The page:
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What is the Negative Volume Index

21 Sep 2023

What is the Negative Volume Index or NVI?

The Negative Volume Index (NVI) is a technical indicator used in financial analysis, particularly in the field of stock market analysis. It was developed by Paul Dysart in the 1930s as a way to identify and measure bearish sentiment in the market.

What does NVI indicate?

NVI is based on the concept that when a stock experiences a surge in trading volume alongside a price increase, it suggests a robust demand for the stock with buyers actively acquiring it, hinting at the potential for a bullish trend. Conversely, when a stock registers substantial trading volume while its price is declining, it signifies that investors are offloading the stock, signaling the possibility of a bearish trend.

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The Negative Volume Index (NVI) is often associated with the concept of "smart money" in the context of stock market analysis. Smart money refers to large institutional investors, such as mutual funds, hedge funds, pension funds, and other professional investors. These entities often have access to significant resources and information, allowing them to make well-informed investment decisions. As a result, their trading activities can have a considerable impact on the market.

The idea is that the NVI can be used as a tool to identify the actions of smart money or institutional investors in the market.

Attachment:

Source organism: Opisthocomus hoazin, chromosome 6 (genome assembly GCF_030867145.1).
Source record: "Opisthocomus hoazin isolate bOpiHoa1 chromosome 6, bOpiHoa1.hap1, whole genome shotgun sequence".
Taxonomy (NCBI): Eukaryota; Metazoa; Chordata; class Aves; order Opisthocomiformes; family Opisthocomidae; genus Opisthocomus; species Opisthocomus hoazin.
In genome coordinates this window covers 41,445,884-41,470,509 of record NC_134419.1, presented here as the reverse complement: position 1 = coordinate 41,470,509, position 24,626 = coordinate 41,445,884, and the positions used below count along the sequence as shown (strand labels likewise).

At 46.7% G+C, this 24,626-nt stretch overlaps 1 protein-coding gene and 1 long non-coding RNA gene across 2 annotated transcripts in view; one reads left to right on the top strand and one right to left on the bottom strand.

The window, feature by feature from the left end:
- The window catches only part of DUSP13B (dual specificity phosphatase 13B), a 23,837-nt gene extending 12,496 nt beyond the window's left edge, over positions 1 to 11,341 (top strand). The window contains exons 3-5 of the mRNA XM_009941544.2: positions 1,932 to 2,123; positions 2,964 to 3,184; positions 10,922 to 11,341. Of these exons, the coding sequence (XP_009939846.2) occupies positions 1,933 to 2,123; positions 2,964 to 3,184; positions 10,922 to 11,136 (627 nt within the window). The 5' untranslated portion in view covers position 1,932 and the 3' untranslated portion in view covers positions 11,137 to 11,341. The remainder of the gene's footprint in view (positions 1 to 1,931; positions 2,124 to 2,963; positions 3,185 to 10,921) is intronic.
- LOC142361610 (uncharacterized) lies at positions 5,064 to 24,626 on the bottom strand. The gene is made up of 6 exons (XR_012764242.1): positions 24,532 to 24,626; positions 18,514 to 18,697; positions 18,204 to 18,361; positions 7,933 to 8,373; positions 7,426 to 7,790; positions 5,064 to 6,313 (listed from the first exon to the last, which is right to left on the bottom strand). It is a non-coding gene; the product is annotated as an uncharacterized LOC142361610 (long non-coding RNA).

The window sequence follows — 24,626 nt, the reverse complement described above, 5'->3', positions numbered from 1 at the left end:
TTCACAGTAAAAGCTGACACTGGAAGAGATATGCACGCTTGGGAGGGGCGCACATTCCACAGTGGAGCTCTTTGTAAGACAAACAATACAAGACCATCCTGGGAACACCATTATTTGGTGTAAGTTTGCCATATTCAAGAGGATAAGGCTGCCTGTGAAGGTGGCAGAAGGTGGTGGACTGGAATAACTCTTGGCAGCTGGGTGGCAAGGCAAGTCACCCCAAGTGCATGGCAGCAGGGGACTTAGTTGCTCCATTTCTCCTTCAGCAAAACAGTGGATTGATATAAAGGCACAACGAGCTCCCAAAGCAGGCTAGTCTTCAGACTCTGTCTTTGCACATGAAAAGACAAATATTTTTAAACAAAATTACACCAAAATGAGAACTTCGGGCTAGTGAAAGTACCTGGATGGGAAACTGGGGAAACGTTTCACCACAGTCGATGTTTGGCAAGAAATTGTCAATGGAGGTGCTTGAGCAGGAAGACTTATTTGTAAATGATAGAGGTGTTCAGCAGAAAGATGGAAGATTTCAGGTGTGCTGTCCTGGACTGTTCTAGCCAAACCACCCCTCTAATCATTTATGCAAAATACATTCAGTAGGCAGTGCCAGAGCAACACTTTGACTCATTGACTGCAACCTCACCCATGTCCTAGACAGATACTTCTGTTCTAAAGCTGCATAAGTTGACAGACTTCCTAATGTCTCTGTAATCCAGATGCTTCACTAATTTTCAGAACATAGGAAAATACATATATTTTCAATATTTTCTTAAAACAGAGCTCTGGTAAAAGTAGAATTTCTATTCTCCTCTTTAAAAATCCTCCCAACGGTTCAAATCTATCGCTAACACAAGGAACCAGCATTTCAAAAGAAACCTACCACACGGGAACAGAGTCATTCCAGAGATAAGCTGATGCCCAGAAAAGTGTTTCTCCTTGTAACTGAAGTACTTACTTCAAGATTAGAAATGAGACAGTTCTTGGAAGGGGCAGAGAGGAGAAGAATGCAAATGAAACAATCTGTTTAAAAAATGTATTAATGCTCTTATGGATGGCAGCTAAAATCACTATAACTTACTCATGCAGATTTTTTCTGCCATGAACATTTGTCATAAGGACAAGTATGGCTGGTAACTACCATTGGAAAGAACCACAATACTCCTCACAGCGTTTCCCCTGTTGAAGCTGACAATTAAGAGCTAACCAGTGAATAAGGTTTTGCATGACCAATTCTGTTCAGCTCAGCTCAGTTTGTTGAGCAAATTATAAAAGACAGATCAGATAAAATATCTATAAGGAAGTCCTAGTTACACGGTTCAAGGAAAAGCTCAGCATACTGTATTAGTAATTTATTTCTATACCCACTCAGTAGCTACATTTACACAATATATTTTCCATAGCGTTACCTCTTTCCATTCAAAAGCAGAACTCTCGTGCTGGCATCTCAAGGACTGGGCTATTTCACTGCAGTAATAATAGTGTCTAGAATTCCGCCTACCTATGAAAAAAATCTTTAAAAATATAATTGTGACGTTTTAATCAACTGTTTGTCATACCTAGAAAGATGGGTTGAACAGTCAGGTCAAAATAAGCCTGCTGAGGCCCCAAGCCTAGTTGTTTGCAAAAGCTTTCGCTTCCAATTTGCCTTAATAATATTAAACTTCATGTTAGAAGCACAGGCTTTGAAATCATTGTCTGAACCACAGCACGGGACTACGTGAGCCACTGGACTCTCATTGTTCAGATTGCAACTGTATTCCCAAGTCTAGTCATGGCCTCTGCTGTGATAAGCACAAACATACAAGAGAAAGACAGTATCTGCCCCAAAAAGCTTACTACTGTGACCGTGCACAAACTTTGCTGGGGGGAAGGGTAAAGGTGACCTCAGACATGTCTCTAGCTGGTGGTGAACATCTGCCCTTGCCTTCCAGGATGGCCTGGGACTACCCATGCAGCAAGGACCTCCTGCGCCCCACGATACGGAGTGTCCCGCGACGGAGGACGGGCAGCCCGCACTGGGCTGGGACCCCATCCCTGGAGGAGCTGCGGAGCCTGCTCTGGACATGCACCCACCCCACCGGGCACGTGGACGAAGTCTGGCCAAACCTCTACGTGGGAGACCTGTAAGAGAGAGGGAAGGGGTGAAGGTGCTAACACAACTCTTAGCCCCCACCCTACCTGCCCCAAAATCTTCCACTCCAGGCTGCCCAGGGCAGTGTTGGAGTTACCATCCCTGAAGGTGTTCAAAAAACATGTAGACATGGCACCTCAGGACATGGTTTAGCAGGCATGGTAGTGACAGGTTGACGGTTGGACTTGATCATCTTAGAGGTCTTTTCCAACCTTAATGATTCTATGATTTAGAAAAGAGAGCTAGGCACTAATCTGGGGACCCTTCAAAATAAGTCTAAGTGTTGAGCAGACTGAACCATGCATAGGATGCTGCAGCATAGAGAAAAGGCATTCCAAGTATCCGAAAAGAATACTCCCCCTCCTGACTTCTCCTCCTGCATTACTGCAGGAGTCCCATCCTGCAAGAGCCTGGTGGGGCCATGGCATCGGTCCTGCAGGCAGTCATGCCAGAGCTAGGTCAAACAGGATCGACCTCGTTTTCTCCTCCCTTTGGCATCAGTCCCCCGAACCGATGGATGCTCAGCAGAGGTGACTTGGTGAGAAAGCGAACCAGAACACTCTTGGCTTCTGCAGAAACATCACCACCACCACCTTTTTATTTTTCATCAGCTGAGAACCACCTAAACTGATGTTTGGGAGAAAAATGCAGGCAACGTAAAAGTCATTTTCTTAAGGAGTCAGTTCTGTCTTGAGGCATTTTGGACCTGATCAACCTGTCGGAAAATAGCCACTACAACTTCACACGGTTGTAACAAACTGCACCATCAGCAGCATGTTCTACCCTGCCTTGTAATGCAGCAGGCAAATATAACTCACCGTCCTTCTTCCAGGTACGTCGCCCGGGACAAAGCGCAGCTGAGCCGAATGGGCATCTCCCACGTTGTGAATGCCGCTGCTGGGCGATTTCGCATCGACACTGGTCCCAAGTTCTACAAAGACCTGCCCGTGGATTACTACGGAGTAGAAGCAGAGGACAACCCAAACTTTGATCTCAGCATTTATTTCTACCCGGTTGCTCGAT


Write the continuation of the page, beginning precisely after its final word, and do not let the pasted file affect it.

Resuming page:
Calculation of Negative Volume Index 

Start with an initial value, often set at 1,000.

For each trading day, if the volume on that day is lower than the volume on the previous day, the NVI remains unchanged.

On the other hand, if the volume on that day is higher than the volume on the previous day, the NVI is adjusted as follows:

NVI = NVI - [(NVI / Previous NVI) * {1 - (Close Price / Previous Close Price)}]

The NVI will typically trend downwards during periods of declining volume and rising prices, reflecting the negative sentiment and potential bearish trend. Conversely, during periods of rising volume and falling prices, the NVI may remain stable or even increase, reflecting a more positive sentiment and potential bullish trend.

Limitations of NVI

The Negative Volume Index (NVI) has limitations that traders and analysts should consider. Firstly, NVI's reliance on historical data can lead to delayed signals, hindering timely decision-making. Interpretation is subjective, making it prone to differing opinions. The indicator may produce false signals, especially in low-volume or sideways markets. NVI places significant emphasis on trading volume, which might not always accurately reflect market sentiment. It doesn't incorporate fundamental factors or consider different market types, limiting its versatility. Furthermore, NVI's complexity in calculation requires specialized tools. Lastly, while it offers insights into sentiment, it lacks predictive solid power, necessitating complementary analysis methods for robust trading strategies.


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